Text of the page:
I instantly appreciate the wetsuit as Lauren runs us through a rapid called "Wake Up" and cold water crashes over the nose of our boat and into my lap. Two truisms of rafting the Upper Salt: Every rapid is aptly named, and staying dry is not an option.

Still, from the first rapid to the last, never once do I feel chilly or uncomfortable. On the contrary, warm sunshine plus cold water plus adrenaline adds up to the perfect spring cocktail. And the riverside lunch the guides prepare for us—chicken fajitas with an appetizer of chips and salsa—is downright indulgent. We eat it at picnic tables in the camp where the guides—more than 70 of them this season, Lauren says—make their home for 2-3 months.

Despite the hard work and lack of creature comforts, the guides seem as happy as the guests—maybe even more so.

"Camp can get a little crazy some nights, but it's pretty amazing to wake up to this every day," Lauren says, lifting her eyes to the rose-colored cliffs and wildflower-strewn slopes enveloping us. On the beach nearby, one of her fellow guides, a wildly bearded twentysomething from Georgia with pale blue eyes like river froth, is rallying the members of his raft. "Y'all know what George Washington told his troops before they crossed the Delaware?" he asks, barely leaving a beat before the punchline: "'Get in the boat!'"

Rafters glide along the Salt River underneath a bridgePhotos by An Pham

Some of the best rapids of the day come after lunch, including "Exhibition" and "Mescal Falls." The former is a long chain of splashy waves, while the latter—the grand finale of the trip—is a big, Class IV drop that soaks everyone in the boat.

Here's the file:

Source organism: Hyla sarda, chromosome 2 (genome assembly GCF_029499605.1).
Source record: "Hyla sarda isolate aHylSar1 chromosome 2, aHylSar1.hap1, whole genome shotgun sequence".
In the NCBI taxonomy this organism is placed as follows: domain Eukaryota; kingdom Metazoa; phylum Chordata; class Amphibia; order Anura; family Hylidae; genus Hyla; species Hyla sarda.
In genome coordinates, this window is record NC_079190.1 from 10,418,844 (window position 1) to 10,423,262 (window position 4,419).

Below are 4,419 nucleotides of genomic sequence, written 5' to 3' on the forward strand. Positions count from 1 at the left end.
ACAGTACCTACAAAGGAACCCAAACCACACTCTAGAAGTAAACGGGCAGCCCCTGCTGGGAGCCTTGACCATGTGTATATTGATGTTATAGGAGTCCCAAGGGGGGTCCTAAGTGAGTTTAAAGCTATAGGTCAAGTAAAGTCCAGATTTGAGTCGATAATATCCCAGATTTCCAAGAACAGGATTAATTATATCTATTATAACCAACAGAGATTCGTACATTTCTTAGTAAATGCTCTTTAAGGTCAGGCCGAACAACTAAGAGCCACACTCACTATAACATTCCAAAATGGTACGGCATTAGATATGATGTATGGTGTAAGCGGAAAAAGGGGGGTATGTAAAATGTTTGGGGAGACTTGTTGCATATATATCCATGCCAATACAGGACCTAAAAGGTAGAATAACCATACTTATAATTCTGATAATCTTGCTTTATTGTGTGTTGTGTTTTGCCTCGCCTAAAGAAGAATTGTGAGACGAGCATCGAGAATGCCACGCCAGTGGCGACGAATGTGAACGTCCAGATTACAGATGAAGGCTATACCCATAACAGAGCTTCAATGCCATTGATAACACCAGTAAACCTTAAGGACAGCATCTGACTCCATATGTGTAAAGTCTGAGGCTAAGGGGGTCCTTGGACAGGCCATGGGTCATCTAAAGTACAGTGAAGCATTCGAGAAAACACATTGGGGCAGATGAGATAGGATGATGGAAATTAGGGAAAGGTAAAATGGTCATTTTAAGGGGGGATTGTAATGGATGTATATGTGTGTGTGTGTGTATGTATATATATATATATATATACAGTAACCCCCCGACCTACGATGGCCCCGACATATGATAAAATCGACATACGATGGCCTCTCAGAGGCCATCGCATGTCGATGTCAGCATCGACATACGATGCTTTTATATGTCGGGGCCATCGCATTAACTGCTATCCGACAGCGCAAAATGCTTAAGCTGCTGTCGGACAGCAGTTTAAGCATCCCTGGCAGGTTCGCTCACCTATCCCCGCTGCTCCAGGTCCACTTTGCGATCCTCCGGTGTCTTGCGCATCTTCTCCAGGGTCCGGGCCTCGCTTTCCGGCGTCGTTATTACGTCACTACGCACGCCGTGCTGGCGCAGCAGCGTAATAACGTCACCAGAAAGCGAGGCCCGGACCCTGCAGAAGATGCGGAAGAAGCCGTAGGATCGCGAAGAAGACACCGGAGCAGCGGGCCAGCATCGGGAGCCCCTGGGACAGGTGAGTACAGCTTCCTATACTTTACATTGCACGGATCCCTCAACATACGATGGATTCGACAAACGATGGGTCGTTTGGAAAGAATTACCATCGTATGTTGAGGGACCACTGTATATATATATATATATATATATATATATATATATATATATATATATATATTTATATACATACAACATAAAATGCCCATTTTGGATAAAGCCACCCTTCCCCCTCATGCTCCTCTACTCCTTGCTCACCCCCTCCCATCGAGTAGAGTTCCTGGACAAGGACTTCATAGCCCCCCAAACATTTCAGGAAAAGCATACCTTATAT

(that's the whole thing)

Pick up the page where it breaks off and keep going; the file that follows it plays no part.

At the takeout, a few of us guests help the guides get the rafts off the water and onto a trailer. But the day is not done. Some rafters pile into a well-loved school bus for the ride back to our cars, while the rest of us climb into the back of a flatbed truck with open-air bench seats. We follow the narrow, rutted Apache Road 1, which parallels the river and crosses Cibecue Creek. The water in the creek is about two-feet high. Our driver shifts into low gear and powers through. It's a smooth run; nobody gets wet.

All the while, Lauren gracefully clings to the side of the truck like a fireman, pointing out rapids we ran and roadside wildflowers—purple lupine, yellow Mexican poppy and (her favorite) golden-orange deervetch. The guide from Georgia tells another joke. It's not terribly funny, but everyone in the truck breaks into big smiles and laughter. After a carefree day on the river, we're an easy audience.

Rafting the Upper Salt River

Why go: Run the rapids in "Arizona's other Grand Canyon."

When to go: March-April

Cost: About $90-$130, depending on the outfitter and whether you book a half-day or full-day trip. Multiday excursions with riverside camping are also available.

Pro tip: Book a full-day trip—the lunch and extra rapids are worth it—and bring dry clothes to change into when you're off the river. BTW, speaking of tips, it's customary to tip your river guide 10-20% of the trip cost.

About the Author

Scott Dunn

A former journalist and native of Tennessee, Scott Dunn has lived in Arizona for the past 12 years.